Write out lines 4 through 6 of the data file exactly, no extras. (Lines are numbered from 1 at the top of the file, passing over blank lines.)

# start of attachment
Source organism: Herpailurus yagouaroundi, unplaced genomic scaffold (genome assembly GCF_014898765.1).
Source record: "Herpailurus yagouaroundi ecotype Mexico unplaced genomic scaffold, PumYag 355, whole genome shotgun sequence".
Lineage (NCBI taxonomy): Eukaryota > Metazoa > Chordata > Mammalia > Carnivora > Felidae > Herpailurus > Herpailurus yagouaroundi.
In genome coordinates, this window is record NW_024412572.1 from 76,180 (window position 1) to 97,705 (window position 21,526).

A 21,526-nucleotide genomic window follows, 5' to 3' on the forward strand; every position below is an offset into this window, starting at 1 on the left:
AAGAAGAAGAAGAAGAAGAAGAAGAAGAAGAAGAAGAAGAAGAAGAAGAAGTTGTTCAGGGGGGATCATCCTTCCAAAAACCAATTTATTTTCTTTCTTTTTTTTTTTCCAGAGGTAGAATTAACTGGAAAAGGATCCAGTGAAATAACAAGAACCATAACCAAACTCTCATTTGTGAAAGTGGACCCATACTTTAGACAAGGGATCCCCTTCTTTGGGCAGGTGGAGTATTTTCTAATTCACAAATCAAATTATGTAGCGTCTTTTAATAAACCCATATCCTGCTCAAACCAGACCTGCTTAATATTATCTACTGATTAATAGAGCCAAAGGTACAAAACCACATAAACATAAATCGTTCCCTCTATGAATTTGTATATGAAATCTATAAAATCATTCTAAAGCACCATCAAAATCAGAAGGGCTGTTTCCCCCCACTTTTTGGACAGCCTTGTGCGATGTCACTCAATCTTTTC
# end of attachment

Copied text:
In genome coordinates, this window is record NW_024412572.1 from 76,180 (window position 1) to 97,705 (window position 21,526).

A 21,526-nucleotide genomic window follows, 5' to 3' on the forward strand; every position below is an offset into this window, starting at 1 on the left:
AAGAAGAAGAAGAAGAAGAAGAAGAAGAAGAAGAAGAAGAAGAAGAAGAAGTTGTTCAGGGGGGATCATCCTTCCAAAAACCAATTTATTTTCTTTCTTTTTTTTTTTCCAGAGGTAGAATTAACTGGAAAAGGATCCAGTGAAATAACAAGAACCATAACCAAACTCTCATTTGTGAAAGTGGACCCATACTTTAGACAAGGGATCCCCTTCTTTGGGCAGGTGGAGTATTTTCTAATTCACAAATCAAATTATGTAGCGTCTTTTAATAAACCCATATCCTGCTCAAACCAGACCTGCTTAATATTATCTACTGATTAATAGAGCCAAAGGTACAAAACCACATAAACATAAATCGTTCCCTCTATGAATTTGTATATGAAATCTATAAAATCATTCTAAAGCACCATCAAAATCAGAAGGGCTGTTTCCCCCCACTTTTTGGACAGCCTTGTGCGATGTCACTCAATCTTTTC